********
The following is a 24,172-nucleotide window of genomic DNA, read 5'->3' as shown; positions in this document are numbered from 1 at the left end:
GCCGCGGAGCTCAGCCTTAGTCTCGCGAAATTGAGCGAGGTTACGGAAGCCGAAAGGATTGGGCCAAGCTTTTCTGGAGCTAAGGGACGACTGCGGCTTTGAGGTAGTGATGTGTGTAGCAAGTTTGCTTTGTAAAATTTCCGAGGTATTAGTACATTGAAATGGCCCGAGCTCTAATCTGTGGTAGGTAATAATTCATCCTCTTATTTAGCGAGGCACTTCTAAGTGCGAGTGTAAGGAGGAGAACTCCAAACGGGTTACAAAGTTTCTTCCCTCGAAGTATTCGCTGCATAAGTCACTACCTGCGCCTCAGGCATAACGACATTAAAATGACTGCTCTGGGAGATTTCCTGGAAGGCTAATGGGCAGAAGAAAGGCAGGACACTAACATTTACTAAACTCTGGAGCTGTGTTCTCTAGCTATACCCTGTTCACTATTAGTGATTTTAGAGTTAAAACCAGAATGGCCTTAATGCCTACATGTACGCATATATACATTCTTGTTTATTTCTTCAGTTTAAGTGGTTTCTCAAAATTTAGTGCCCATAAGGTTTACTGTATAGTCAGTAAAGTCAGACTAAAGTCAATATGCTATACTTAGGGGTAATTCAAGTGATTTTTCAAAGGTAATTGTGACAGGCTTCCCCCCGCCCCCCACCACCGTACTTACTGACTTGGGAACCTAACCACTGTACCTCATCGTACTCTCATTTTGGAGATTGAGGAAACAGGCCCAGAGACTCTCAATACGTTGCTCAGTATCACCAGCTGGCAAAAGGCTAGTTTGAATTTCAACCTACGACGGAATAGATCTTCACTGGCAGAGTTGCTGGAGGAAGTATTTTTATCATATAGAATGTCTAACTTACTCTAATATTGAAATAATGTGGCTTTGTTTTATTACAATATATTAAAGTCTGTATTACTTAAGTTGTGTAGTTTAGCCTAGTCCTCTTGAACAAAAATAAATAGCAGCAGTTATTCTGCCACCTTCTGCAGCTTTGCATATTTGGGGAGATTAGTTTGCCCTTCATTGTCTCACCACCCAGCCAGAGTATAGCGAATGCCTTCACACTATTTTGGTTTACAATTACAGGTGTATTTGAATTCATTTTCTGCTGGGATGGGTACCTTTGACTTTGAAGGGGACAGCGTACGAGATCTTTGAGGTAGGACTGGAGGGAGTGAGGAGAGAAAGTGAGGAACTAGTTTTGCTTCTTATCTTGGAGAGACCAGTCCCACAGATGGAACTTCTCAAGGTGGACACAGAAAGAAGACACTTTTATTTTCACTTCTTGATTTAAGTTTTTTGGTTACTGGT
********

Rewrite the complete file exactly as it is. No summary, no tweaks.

The following is a 24,172-nucleotide window of genomic DNA, read 5'->3' as shown; positions in this document are numbered from 1 at the left end:
GCCGCGGAGCTCAGCCTTAGTCTCGCGAAATTGAGCGAGGTTACGGAAGCCGAAAGGATTGGGCCAAGCTTTTCTGGAGCTAAGGGACGACTGCGGCTTTGAGGTAGTGATGTGTGTAGCAAGTTTGCTTTGTAAAATTTCCGAGGTATTAGTACATTGAAATGGCCCGAGCTCTAATCTGTGGTAGGTAATAATTCATCCTCTTATTTAGCGAGGCACTTCTAAGTGCGAGTGTAAGGAGGAGAACTCCAAACGGGTTACAAAGTTTCTTCCCTCGAAGTATTCGCTGCATAAGTCACTACCTGCGCCTCAGGCATAACGACATTAAAATGACTGCTCTGGGAGATTTCCTGGAAGGCTAATGGGCAGAAGAAAGGCAGGACACTAACATTTACTAAACTCTGGAGCTGTGTTCTCTAGCTATACCCTGTTCACTATTAGTGATTTTAGAGTTAAAACCAGAATGGCCTTAATGCCTACATGTACGCATATATACATTCTTGTTTATTTCTTCAGTTTAAGTGGTTTCTCAAAATTTAGTGCCCATAAGGTTTACTGTATAGTCAGTAAAGTCAGACTAAAGTCAATATGCTATACTTAGGGGTAATTCAAGTGATTTTTCAAAGGTAATTGTGACAGGCTTCCCCCCGCCCCCCACCACCGTACTTACTGACTTGGGAACCTAACCACTGTACCTCATCGTACTCTCATTTTGGAGATTGAGGAAACAGGCCCAGAGACTCTCAATACGTTGCTCAGTATCACCAGCTGGCAAAAGGCTAGTTTGAATTTCAACCTACGACGGAATAGATCTTCACTGGCAGAGTTGCTGGAGGAAGTATTTTTATCATATAGAATGTCTAACTTACTCTAATATTGAAATAATGTGGCTTTGTTTTATTACAATATATTAAAGTCTGTATTACTTAAGTTGTGTAGTTTAGCCTAGTCCTCTTGAACAAAAATAAATAGCAGCAGTTATTCTGCCACCTTCTGCAGCTTTGCATATTTGGGGAGATTAGTTTGCCCTTCATTGTCTCACCACCCAGCCAGAGTATAGCGAATGCCTTCACACTATTTTGGTTTACAATTACAGGTGTATTTGAATTCATTTTCTGCTGGGATGGGTACCTTTGACTTTGAAGGGGACAGCGTACGAGATCTTTGAGGTAGGACTGGAGGGAGTGAGGAGAGAAAGTGAGGAACTAGTTTTGCTTCTTATCTTGGAGAGACCAGTCCCACAGATGGAACTTCTCAAGGTGGACACAGAAAGAAGACACTTTTATTTTCACTTCTTGATTTAAGTTTTTTGGTTACTGGT